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What is an IRA?

What is an IRA?

Individual retirement accounts, known as IRAs, are designed to help investors save for retirement. Accounts are set up through a financial institution and are given special tax treatment by the IRS. Unlike a 401(k), an IRA is not tied to an investor’s employer.

Navigate the ins and outs of IRAs

Many savings vehicles are designed to help you prepare for one of the biggest financial goals you'll ever have – retirement. Whether this time is just around the corner or still a few years away, let's take a closer look at how individual retirement accounts (IRAs) might meet your needs.

How does an IRA account work?

  • IRAs help individuals save for retirement by investing in stocks, bonds, certificates of deposit (CDs), mutual funds and ETFs
  • Only one person can own and contribute to an IRA. You and your spouse each can have one, but you can't share one.
  • Certain rules must be followed, and you may pay penalties if you take your money out before you reach a certain age.

Do You Pay Taxes on an IRA?

  • These types of accounts are also given special tax treatment by the IRS. Unlike a savings account at a bank or a regular brokerage account, any growth inside a Traditional IRA is tax deferred.* In a Roth IRA, any growth is distributed tax-free.**

Which IRA makes the most sense for you?

IRAs come in two forms and have different approaches to saving:

  • Traditional IRA – A Traditional IRA is a tax-deferred retirement account. You save today and are taxed when you withdraw the money.* 
  • Roth IRA – In a Roth IRA, you don't get any tax deductions for the contribution today, but can withdraw the assets when you retire without paying taxes.** There's no age limit to contribute.

IRAs have a few additional differences, but your financial advisor can help you determine which savings vehicle best meets your needs.

Difference Between an IRA and 401(k)

401(k)s are pre-tax employer-sponsored retirement plans that are part of an employee's benefits package. Many employers will match your 401(k) contributions up to a certain percentage or dollar amount.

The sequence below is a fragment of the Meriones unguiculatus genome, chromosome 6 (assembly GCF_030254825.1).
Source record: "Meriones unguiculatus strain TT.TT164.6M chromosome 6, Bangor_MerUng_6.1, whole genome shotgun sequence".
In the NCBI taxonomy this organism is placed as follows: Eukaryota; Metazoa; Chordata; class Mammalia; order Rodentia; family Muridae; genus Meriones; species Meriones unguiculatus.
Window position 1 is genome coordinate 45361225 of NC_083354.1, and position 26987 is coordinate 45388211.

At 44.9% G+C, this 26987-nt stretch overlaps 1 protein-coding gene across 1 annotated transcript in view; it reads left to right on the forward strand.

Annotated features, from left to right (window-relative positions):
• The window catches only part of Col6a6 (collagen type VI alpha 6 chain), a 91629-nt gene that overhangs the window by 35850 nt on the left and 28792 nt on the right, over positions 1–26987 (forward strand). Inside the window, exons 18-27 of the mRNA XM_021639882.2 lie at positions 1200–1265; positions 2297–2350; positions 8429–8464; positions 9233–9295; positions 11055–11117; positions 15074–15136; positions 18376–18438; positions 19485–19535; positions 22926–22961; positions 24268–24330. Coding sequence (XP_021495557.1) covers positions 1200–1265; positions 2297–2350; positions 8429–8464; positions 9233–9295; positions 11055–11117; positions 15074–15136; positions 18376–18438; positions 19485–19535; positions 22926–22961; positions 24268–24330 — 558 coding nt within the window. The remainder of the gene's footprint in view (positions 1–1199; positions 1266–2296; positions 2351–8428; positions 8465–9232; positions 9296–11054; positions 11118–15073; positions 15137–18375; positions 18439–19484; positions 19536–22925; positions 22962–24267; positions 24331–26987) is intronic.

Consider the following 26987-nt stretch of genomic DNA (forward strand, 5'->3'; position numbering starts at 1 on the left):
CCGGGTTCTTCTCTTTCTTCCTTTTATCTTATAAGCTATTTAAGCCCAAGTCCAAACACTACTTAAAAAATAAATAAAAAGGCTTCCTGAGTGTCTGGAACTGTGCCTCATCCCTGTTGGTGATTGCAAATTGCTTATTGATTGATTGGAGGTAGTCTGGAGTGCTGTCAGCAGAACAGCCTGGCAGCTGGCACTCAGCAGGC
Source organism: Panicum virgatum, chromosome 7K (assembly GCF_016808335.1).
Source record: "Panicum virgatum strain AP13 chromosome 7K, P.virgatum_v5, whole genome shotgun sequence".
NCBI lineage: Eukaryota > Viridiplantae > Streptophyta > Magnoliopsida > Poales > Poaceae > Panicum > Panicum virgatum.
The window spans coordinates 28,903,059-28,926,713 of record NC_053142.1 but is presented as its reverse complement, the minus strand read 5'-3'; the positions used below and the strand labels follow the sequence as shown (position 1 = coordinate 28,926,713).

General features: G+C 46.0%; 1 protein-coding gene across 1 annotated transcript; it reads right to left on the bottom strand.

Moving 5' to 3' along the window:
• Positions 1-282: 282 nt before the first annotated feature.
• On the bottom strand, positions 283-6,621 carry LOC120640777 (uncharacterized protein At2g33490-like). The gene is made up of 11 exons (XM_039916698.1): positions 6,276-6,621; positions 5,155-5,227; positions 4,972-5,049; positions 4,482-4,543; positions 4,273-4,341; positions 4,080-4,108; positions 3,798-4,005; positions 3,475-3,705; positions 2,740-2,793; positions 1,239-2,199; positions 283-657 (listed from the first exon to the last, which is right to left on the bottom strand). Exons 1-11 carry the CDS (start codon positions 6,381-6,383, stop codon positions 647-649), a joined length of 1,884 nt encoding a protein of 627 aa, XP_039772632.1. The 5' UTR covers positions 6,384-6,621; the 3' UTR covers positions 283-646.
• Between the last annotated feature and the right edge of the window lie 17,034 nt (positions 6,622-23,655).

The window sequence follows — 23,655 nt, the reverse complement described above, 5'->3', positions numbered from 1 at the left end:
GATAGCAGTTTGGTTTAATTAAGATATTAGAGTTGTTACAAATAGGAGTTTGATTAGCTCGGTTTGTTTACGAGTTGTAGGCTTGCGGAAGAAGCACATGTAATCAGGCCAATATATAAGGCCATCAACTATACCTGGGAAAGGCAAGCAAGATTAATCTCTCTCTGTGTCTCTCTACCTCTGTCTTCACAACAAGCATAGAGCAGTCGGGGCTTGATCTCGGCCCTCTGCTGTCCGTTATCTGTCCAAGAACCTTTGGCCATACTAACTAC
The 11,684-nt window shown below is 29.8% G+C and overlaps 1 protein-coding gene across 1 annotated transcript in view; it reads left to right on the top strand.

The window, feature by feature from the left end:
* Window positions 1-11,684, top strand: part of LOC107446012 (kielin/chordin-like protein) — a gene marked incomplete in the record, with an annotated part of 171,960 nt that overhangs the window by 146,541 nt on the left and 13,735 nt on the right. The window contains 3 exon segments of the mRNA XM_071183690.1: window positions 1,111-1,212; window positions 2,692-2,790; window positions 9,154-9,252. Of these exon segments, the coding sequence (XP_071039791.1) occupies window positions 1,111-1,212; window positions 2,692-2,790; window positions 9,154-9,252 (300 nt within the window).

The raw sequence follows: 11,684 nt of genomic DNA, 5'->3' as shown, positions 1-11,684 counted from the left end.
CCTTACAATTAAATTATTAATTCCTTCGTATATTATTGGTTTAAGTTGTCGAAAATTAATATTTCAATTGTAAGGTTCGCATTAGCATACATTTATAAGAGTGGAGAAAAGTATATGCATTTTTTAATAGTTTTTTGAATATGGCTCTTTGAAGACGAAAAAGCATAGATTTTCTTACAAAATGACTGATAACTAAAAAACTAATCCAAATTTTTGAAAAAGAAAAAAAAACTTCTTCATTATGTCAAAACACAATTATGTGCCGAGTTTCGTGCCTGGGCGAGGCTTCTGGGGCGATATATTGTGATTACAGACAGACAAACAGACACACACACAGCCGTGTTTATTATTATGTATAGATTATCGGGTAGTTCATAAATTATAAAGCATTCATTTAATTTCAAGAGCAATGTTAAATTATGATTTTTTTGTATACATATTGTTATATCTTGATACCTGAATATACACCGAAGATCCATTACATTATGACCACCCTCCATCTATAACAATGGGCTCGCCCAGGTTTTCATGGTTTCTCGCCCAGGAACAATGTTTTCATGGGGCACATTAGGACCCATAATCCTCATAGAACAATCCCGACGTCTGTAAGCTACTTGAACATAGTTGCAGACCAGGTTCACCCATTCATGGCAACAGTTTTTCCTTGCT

Conversely, you can open an IRA at most investment firms. These accounts are not tied to your employer and are transferable between institutions. IRAs may also allow you more flexibility in your investment choices, since you're able to choose the firm you invest with as well as the types of investments you prefer.

This isn't an either/or proposition. Opening both an IRA and 401k can be part of your retirement savings strategy. Discuss your options with a financial advisor.

Consider holding your IRA at Edward Jones

Not only can you expect world-class service, but you also can:

  • Automate your contributions
  • Set up direct deposit from any other account – even if it's held at another financial institution
  • Reinvest dividends into your IRA
  • View required minimum distributions (RMDs) on your monthly statement
  • Simplify record keeping

Contact Us Today

To learn more about IRAs in general or discuss holding your IRA at Edward Jones, schedule a conversation with your local financial advisor.

Important Information:

*Early withdrawals are subject to ordinary income tax and a 10% penalty if you take a distribution before reaching age 59½.

**Earnings distributions from a Roth IRA may be subject to taxes and a 10% penalty if the account is less than five years old and the owner is under age 59½.

Edward Jones, its employees and financial advisors cannot provide tax or legal advice. You should consult your attorney or qualified tax advisor regarding your situation. This content should not be depended upon for other than broadly informational purposes. Specific questions should be referred to a qualified tax professional.

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